Last week, action movie star Jackie Chan gave a controversial speech to Chinese business leaders. What remarks caused such an uproar?
According to Associated Press reporter Min Lee, Jackie is “confused” about the value of “freedom” for his fellow Chinese people, and suggests that perhaps they should instead be “controlled”.
Technically, Jackie Chan never said any of this at the Boao Forum; his speech was not given in English. Thus, English-language reporters have the right–and responsibility–to reinterpret his words into an analogous cultural context.
What do you think after reading this speech excerpt?
I’m not sure whether it is good to have freedom. I am really confused. If our society is too free, it will become like Hong Kong, very chaotic…I am gradually beginning to feel that we Chinese need to be controlled.
Is Jackie Chan a simple-minded mouthpiece for totalitarian dictators, as some have charged? A wealthy racist gone senile? Before you answer that question, consider one alternate translation–this one provided with cultural, linguistic and historical context.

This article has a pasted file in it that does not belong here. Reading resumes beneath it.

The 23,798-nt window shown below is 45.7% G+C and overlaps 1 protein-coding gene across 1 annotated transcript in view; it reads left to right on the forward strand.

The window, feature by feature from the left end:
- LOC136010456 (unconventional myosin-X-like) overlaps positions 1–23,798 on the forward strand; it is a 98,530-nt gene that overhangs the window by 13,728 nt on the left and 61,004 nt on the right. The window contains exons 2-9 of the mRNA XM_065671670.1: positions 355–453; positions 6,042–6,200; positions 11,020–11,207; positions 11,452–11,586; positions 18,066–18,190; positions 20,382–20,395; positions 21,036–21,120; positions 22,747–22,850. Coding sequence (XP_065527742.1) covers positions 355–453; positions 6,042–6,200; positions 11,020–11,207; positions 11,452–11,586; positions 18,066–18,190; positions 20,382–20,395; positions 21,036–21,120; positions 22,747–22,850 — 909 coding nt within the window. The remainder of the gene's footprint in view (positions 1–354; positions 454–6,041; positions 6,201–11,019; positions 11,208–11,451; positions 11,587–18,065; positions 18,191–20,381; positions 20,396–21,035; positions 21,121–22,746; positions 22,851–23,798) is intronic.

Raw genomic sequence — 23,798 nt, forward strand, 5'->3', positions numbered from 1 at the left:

I’m not sure whether it is good to have freedom. I am really conflicted. If our society is lawless, it will become like Hong Kong, very disorderly…I am gradually beginning to feel that we Chinese need to be regulated.
If Jackie Chan was a professional politician, rather than a stuntman-turned-actor, he would have called for “improved regulations, to rein in the excesses that threaten our society today.” And not only rich Chinese businessmen, but also most “freedom-loving” Americans would be applauding.
Maybe the real controversy is not about Jackie Chan’s views, but about our own? And maybe the Associated Press is right: that is a story nobody wants to hear.